From Bryan Fuller:
Trey usual. Burke had a couple of free trips to the line late but otherwise earned all of his 26. He earned most of those down the stretch. Those came on 24 shot equivalents. That's not a great ratio out of context. In context you're sucking up almost 40% of Michigan's possessions and carrying Michigan back from a huge deficit, so scraping above a PPP is pretty dang good. I'm not even sure the passivity Burke bemoaned is that big of a deal. The story of Michigan's first half offense was missing point-blank shots.
Meanwhile it was the usual in A:TO: 7-1, and he added the three or so steals that's becoming customary*. He had a number of those one handed-floaters where he puts the ball up and yoinks his hand back like it is a hot potato:
These go in more than it seems they should. (Fuller)
When Michigan was climbing up their second-half hill, Trey alternated between being an alpha dog at people and seeming super pissed off when other folks—usually Stauskas—were not getting him the ball. Stauskas was getting to the line consistently. This is the only thing that saved him from the wrath of Burke.
*[Q: Trey gets credit when he pokes a ball out from behind and it goes to another player, right? Or is it the guy who secures the ball? If it's the latter Trey probably got shortchanged since his teammates corralled some balls that were set free by his on-ball D.]
Hello Mr. Stauskas, nice to see you again. Michigan's shiner-sporting Canadian got a sly "not just a shooter"-type compliment early in the game when he drove into the lane. Everybody drink. By the end of it Stauskas had attacked the basket so consistently that the announcers did not even bother to mention he could do things other than shoot when he drew his third shooting foul of the half. IIRC, one of his trips to the line was a freebie when he got hit away from the basket with Michigan in the bonus; even so his ratio of attempts inside the line to attempts outside was 8:4.
He also locked down DJ Byrd, who had three points on seven shots and couldn't find an uncontested three all night. It was his best game in a long time.
You'd like him to hit more of those swooping layups, I guess, but at least he's now getting the block/charge calls he wasn't earlier in the year. He suffered some truly horrendous decisions on those early in the year. Refs probably assumed he was just a shooter. No more! For now.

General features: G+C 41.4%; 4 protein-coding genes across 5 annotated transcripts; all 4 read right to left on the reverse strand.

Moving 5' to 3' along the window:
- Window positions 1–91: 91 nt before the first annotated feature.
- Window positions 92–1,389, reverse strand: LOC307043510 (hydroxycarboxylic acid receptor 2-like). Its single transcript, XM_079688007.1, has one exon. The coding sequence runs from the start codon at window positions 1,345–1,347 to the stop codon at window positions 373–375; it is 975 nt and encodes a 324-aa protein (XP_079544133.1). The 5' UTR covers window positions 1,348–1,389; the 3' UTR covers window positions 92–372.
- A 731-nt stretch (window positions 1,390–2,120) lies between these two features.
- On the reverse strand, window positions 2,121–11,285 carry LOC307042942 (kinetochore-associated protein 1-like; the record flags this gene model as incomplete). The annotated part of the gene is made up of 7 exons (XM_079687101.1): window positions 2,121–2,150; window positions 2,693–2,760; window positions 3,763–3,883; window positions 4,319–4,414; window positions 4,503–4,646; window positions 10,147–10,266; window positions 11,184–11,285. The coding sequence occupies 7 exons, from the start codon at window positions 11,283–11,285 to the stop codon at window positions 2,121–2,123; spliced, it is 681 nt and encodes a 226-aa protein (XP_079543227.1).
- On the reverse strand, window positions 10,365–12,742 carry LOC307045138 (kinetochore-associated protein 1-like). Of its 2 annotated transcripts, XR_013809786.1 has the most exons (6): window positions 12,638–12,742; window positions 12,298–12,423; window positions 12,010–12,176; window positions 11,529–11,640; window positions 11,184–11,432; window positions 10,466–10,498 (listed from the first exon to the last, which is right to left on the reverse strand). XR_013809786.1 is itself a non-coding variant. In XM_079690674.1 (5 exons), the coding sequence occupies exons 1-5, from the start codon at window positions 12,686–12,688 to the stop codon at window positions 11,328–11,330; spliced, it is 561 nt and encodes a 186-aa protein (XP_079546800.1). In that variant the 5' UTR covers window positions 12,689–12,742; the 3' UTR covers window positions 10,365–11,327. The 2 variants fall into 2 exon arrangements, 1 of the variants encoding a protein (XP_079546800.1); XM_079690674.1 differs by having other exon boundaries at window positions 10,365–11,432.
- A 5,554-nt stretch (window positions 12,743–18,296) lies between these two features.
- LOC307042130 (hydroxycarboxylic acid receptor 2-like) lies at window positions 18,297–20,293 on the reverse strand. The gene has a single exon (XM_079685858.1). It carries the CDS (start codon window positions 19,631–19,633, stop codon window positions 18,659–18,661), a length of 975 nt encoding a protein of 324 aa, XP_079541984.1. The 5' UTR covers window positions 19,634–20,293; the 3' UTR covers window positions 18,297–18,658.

Rough night for Mitch. 3/4 shooting but only 13 minutes, 3 fouls, two TOs, and zero rebounds. Michigan got beat up on the boards 24%/38% and the bigs take the brunt of the blame there. McGary, Horford, Bielfeldt, and Morgan played 42 minutes and acquired five rebounds between them, with only two of those on the defensive end. Yech.
It seems like Tim Hardaway is not shooting well even when he is sometimes. Tim was partially responsible for the missed bunny parade; he still finished 3/7 from both inside and outside the arc. That is… pretty good, actually. Yeah, a couple of those buckets came in transition but when one is a thunderous and-one that came because you made a move to get past a guy trying to take a charge that's still a point earned.
And yet it seems like Hardaway scuffled. I don't know man.
Hi I'm Matt Vogrich. Hi Matt.
I'm leaving now. I'm Matt Vogrich. Bye Matt. Thanks for hitting a three this time.
Halftime run: all right OH WHAT THE… Michigan came out of the locker room seemingly poised for Beilein Patented Halftime Adjustment run, getting the first two baskets out of the break. Then they scored two to Purdue's 11 over the next five minutes. Oy.
The sixth-most irritating thing about college basketball refereeing. Guy puts two hands on midsection of opponent and gets away with it. Happens 92.3% of the time. Should be a clear-cut call: bring both hands down to check opponent, make even vague contact, call.
Sliding. Kenpom's reflecting the eye test when it comes to Michigan's defense, which was floating in the high 30s midway through the conference season but has now slipped to 60th—coincidentally the exact place they finished 2012. If they stay there, some team is going to raid them and there's nothing Burke or anyone will be able to do about it.
It's disappointing. You'd think that they'd move the other direction since they're so young and hypothetically getting better faster than older teams who are closer to a full grasp of what their coach wants them to do.
Stupid half court heave and stupid Penn State game. Without those, Michigan has locked up a share and Indiana is playing for one.
Random thing about hypothetical tourney matchup that will almost certainly be irrelevant. Whenever someone posts a bracket and says they like or do not like the matchups therein there is always the guy who says they will boil themselves alive if VCU is a potential second-round matchup. I say bring the Rams on:
VCU 100% dependent on (huge) TO margin. A-10 opponents actually shooting better than Rams.
I'll take that strength versus VCU's many other weaknesses in the matchup game.
Now everyone will kill me if we lose to VCU in the second round. I should have said nothing.
|WHAT||Michigan at Purdue|
West Lafayette, Indiana
|WHEN||7:00 PM Eastern|
"I want to be a nacho man